“It’s never been easier to be a self-directed learner. Whether you’re in school or at work, you’re always learning. And it’s not just courses that teach. The websites you visit, the blogs you write, the job you do; it’s all activity that contributes to your personal growth.

Right now you’re letting the data all this activity creates slip through your fingers. You could be taking control of your learning; storing your experience, making sense of what you do and showing off what you know.

Learning Locker helps you to aggregate and use your learning data in an environment that you control. You can use this data to help quantify your abilities, to help you reach personal targets and to let others share in what you do.

It’s time to take your data out of the hands of archaic learning management systems that you can’t reach. We use new technologies, like the xAPI, to help you take control of your learning. It’s your data. Own it.”

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Texting frequency and moral shallowing

An interesting study that reveals, in accordance with Nicholas Carr’s predictions, that there is a close positive correlation between what most of us would consider moral ugliness and frequent texting, at least among young people in Winnipeg. The correlations between frequent texting and moral dissolution are unsurprising, as the study appears to suggest that 42% of students in Winnipeg appear to text more than 200 times a day. 12%  of them do so more than 300 times a day. That leaves little time for thought. It averages out at once every 3 minutes for 15 hours of the day. I guess they read the replies too And eat and use the bathroom (I don’t want to even think about that in the context of texting). And indulge what appear to be quite prodigious and positively correlated sexual appetites (or that). Luckily for the rest of us, that leaves little time to pursue their interests in wealth and status.  My suspicion would be that most activities apart from breathing that that we engage in 300+ times a day are unlikely to do us much good.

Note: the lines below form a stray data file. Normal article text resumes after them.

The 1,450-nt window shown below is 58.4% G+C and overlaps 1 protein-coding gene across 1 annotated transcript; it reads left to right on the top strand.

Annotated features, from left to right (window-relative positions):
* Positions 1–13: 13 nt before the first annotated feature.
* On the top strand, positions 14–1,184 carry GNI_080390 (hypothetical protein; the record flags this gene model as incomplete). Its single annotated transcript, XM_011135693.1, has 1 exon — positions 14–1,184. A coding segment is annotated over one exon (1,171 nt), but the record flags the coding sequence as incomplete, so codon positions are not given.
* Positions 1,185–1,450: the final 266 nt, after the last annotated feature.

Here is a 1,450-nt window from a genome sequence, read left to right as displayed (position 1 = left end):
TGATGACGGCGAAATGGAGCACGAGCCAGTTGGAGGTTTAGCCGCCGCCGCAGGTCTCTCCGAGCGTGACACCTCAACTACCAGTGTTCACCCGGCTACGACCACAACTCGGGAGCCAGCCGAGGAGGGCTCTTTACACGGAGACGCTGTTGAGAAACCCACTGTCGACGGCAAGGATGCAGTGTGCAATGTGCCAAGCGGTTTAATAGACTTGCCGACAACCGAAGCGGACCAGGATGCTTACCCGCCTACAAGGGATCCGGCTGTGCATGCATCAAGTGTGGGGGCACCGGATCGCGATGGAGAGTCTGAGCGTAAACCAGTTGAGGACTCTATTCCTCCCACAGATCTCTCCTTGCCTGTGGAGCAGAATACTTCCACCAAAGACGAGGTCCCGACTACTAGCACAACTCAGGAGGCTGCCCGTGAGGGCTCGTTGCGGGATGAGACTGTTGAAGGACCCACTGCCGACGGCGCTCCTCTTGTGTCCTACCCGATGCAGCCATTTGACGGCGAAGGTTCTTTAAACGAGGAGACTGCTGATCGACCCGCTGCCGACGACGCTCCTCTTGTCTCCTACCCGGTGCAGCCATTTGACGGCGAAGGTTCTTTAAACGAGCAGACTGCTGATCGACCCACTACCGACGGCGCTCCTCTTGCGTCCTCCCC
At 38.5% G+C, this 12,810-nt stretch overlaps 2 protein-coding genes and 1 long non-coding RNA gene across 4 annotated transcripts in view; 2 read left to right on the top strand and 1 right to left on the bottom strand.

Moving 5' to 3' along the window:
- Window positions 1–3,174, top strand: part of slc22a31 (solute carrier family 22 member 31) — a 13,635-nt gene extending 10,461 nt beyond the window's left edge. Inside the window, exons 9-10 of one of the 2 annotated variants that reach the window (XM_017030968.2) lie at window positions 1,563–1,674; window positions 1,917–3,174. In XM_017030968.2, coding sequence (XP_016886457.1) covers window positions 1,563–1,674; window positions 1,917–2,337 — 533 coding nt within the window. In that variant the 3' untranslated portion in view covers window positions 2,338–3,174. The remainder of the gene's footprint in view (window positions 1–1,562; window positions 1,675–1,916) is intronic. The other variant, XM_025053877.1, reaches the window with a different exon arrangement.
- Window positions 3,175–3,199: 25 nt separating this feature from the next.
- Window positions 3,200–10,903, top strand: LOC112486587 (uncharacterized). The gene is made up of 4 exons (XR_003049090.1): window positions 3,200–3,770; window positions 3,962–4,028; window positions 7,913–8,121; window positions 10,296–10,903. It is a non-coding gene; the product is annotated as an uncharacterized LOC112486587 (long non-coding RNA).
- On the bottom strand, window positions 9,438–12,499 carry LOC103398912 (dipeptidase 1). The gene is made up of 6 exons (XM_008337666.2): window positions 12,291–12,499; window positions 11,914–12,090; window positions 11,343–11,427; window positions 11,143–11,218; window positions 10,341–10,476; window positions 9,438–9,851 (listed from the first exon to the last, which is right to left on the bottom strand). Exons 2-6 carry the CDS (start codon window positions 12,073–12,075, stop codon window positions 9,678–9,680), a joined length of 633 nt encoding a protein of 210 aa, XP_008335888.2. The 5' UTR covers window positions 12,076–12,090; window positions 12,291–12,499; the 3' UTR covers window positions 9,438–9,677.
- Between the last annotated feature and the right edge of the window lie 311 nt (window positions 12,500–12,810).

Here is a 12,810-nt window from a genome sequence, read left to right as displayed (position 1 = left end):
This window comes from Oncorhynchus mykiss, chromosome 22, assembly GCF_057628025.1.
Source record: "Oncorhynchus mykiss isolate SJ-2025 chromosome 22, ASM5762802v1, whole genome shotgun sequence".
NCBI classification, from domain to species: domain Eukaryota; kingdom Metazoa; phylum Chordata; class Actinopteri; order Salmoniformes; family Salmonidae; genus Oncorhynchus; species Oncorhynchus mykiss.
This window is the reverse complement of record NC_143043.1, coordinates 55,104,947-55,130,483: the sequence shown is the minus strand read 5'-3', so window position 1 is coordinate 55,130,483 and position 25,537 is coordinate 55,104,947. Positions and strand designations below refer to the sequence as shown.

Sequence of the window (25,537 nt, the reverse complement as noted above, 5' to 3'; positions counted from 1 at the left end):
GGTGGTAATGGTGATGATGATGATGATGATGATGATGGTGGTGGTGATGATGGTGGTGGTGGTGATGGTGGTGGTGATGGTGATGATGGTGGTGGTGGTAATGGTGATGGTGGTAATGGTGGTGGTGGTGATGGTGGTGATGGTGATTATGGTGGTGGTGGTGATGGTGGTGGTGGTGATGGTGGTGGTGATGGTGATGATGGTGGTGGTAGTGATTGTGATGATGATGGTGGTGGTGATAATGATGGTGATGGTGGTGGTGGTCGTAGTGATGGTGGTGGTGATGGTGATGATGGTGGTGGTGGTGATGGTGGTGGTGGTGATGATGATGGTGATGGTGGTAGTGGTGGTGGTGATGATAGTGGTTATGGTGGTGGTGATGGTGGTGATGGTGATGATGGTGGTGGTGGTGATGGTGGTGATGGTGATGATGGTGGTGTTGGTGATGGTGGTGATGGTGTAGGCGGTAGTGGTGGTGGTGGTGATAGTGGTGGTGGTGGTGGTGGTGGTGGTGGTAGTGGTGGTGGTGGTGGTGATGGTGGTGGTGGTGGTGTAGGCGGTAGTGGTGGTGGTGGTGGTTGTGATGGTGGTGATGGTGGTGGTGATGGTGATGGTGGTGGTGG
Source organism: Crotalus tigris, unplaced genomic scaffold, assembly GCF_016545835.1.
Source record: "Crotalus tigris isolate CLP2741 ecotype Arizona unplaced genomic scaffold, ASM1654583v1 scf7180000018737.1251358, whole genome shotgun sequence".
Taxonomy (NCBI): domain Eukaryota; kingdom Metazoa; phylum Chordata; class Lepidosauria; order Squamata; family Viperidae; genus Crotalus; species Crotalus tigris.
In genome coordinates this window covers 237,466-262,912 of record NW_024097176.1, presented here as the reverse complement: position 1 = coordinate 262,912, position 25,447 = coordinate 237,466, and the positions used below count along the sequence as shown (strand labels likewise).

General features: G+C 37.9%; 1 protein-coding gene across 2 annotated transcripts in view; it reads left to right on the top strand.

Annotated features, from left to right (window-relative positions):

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Elgg source code evolution (before 4th May 2013) – YouTube

A fascinating diagram showing developer contributions to the open source core of the Elgg project (used here on the Landing) over the past 5 years or so. Quite fascinating to watch, and especially pleasing to see how the number of contributors has grown over the past year or so, probably as much due to moving to Github from Trac as anything else, though the great work of the Elgg foundation team in building and employing the work of the community goes hand in hand with that. Makes me feel quite a lot more secure about the future of the technology to know that so many people are active in pushing it forward. It would be intriguing to look at the larger ecosystem of plugins that sits around that using a similar visualization.